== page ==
(Taylor et al., 2016) ; these works neither leverage multimodal data sources nor incorporate diverse ethical perspectives in their design. For example, oral traditions of teaching in Indian art education are heavily informed by “Dhvani” or sound signals. Yet, audio signals are seldom leveraged in the design of ethical AI systems. Studies in psychology have emphasized the role of sound in problems related to causal attributions (Gerstenberg, 2021), which are very pertinent in questions related to accountability. Recent studies have highlighted the gaps in applying existing algorithmic fairness approaches to real world applications (Bakalar et al., 2021)

. Thus, it becomes necessary to go beyond the current emphasis on a selected subset of data modalities in defining ethical notions (such as fairness based on statistical parity or equalized odds using categorical data) and leverage diverse data modalities such as audio and images as well in such characterizations whenever possible. More broadly, we believe that leveraging multimodal data during all stages of the AI pipeline—from problem formulation and data curation to algorithm design and evaluation–can be beneficial in capturing and reflecting diverse ethical values, which in turn can help in narrowing the gap between research and practice.

5.2. Consistent life-long learning

Given their similarity to teacher-taught techniques, we premise that knowledge distillation techniques and student-teacher learning can be useful analogies in the design of ethical AI systems (Wang and Yoon, 2021). If one can think of the entire body of knowledge concerning ethics in the world as a large teacher model, then the goal is to incorporate the values of this large teacher model into a small student model, which in this context is an ethical AI system, as accurately as possible. Of course, this computational abstraction has limitations–it cannot possibly capture all the nuances associated with the complex body of world knowledge pertaining to ethics– but nevertheless can be a starting point given its semblance to the teacher-taught techniques of art education. It is important to notice that the learning process in traditional art education spans many years, sometimes even decades. Thus, in order to be able to effectively leverage the benefits of such teacher-taught systems, AI models need to be trained over long regimes, possibly even requiring life-long learning (Parisi et al., 2019; Lange et al., February 2021)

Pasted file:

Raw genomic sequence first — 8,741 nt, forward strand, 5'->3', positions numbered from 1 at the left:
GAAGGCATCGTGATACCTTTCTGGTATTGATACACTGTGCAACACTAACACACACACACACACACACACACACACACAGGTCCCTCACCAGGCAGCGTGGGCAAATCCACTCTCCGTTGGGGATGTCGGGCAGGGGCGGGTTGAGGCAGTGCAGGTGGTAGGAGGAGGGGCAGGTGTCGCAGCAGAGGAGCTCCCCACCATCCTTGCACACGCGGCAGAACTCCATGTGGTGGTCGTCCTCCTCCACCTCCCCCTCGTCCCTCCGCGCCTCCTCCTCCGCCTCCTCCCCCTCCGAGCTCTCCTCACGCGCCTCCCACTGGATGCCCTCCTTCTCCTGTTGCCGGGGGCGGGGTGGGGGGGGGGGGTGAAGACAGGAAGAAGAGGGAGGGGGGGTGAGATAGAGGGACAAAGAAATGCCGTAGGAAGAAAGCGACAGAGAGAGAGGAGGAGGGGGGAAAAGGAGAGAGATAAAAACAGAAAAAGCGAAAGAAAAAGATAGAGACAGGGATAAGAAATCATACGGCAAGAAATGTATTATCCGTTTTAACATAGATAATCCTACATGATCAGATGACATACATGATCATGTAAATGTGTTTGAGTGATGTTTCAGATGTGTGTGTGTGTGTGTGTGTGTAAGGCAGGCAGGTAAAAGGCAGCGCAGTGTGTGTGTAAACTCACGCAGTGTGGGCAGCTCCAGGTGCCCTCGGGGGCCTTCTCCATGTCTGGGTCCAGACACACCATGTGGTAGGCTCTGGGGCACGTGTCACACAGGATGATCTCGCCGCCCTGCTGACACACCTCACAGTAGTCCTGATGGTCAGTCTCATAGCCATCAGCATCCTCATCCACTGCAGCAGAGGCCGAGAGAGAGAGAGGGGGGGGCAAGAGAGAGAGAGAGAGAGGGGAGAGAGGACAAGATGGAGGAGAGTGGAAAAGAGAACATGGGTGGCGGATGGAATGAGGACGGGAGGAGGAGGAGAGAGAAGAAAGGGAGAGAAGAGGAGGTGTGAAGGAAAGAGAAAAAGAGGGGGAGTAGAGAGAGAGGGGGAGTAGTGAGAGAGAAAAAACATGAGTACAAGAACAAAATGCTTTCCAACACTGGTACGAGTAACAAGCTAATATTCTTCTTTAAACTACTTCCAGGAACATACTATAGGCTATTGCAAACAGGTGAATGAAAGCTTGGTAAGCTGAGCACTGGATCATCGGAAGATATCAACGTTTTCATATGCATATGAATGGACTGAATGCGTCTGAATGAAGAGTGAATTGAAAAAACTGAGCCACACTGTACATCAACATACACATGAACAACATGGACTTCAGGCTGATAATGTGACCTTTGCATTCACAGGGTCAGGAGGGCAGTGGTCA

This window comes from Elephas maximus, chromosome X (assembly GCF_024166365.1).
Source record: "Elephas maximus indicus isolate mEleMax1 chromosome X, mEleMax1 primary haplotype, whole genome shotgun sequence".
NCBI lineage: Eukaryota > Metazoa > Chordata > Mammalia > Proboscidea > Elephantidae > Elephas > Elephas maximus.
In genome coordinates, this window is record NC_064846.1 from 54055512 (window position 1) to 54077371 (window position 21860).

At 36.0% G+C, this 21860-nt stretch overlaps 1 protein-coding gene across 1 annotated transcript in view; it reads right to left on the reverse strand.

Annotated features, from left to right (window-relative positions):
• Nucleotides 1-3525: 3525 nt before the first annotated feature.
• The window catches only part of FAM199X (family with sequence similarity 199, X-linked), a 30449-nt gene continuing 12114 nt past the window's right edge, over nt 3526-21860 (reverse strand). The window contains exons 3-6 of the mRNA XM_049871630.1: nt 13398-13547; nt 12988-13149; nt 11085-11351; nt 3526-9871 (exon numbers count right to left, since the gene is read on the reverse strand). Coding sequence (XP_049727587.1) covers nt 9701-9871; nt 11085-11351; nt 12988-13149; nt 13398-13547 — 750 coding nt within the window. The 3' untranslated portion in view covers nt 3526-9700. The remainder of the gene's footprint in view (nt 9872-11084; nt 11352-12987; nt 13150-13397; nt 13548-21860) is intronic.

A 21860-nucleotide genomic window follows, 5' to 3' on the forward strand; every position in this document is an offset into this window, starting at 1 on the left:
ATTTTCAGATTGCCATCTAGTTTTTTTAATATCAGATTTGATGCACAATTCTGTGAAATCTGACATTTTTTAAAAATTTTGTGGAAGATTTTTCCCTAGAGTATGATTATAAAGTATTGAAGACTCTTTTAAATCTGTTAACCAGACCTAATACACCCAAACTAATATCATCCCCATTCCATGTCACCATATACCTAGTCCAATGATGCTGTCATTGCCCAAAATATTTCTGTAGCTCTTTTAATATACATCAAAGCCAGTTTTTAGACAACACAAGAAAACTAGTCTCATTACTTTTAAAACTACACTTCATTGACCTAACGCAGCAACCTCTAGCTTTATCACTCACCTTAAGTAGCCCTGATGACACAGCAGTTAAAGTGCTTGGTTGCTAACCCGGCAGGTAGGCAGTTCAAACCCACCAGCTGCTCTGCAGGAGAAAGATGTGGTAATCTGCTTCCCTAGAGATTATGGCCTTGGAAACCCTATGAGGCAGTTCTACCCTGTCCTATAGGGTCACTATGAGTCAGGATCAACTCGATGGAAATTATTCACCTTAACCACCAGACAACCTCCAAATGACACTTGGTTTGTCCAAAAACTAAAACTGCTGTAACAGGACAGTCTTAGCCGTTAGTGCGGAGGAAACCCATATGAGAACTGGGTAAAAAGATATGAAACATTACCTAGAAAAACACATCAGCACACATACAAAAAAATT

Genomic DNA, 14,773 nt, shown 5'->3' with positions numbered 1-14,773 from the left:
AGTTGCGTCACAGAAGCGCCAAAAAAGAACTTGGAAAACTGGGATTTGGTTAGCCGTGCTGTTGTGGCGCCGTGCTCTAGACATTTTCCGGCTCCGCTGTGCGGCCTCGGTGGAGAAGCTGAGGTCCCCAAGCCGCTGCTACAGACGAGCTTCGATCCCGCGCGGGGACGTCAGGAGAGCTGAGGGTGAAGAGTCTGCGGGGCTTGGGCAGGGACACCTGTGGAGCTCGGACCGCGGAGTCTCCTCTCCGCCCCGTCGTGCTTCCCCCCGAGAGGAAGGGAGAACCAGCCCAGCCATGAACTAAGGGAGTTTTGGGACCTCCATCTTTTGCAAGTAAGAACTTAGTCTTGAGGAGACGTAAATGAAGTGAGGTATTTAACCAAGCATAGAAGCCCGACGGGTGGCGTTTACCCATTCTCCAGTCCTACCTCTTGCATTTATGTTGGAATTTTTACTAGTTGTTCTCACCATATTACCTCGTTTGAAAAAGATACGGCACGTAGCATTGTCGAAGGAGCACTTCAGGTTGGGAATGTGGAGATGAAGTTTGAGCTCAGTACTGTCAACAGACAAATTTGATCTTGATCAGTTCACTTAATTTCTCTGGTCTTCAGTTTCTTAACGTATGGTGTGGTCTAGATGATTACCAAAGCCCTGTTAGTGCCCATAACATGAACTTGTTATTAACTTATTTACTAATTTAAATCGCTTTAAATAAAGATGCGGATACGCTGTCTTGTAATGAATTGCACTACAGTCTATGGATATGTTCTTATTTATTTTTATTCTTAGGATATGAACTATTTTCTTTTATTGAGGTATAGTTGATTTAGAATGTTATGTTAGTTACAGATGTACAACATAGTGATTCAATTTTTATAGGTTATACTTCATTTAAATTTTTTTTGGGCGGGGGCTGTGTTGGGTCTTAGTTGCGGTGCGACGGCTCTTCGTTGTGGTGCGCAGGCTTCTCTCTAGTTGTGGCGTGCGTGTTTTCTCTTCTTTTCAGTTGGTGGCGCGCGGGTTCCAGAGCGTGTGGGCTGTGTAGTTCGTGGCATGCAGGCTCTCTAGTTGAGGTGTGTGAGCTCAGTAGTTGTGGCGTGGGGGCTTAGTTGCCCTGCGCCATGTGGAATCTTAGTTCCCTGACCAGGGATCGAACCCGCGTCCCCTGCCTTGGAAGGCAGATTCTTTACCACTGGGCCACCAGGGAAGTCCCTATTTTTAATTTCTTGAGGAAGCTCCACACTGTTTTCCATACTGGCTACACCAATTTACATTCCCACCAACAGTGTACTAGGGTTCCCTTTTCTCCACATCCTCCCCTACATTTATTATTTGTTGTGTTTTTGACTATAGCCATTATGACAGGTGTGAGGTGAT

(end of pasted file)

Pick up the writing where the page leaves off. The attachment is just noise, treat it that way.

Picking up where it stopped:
. A recent study supports this claim by demonstrating that “patience” (training over large epochs) and “consistency” (teacher and student should process the exact same data and match on a large number of support points to generalize well) are important in improving the effectiveness of knowledge distillation techniques in practical settings

(Beyer et al., 2021). Training over long regimes and ensuring consistency between the ethical models/theories out in the world and their computational abstractions will thereby help in enhancing AI ethics.

5.3. Incorporating Holistic Viewpoints

While data-driven techniques operate bottom up, recently neuro-symbolic techniques (Rocktaschel et al., 2015), (Sikka et al., 2020) have been developed that impose top-down constraints on AI models. These methods use first-order logic to regularize the bottom up learning so that it conforms to background knowledge such as ‘a human can ride a horse’, and ‘a horse cannot ride a human’. Similarly causal models (Pearl, 2009)

have also been proposed which also operate on the principle of using common sense or background knowledge to guide the bottom up learning. Such techniques offer the promise of incorporating ethics top-down into the AI pipeline, since ethics is also a form of background knowledge. The advantage of neuro-symbolic techniques is that they retain the accuracy of the deep learning frameworks while injecting background knowledge. If ethics can be expressed in term of first order logic or simple causal frameworks, then very likely such methods will enable organic incorporation of ethics into AI. The challenge is of course that not all ethical frameworks can be captured in first order logic. This challenge becomes especially acute in the case of Indian art in which underlying principles are either stated at a high semantic level that are beyond current knowledge representations or are simply understood in an implicit fashion from multiple instantiations. The challenge for AI systems going forward to is to incorporate such a holistic view of ethics into the learning framework so that ethical considerations are baked into the system.

5.4. Facilitating Adaptation without Annihilation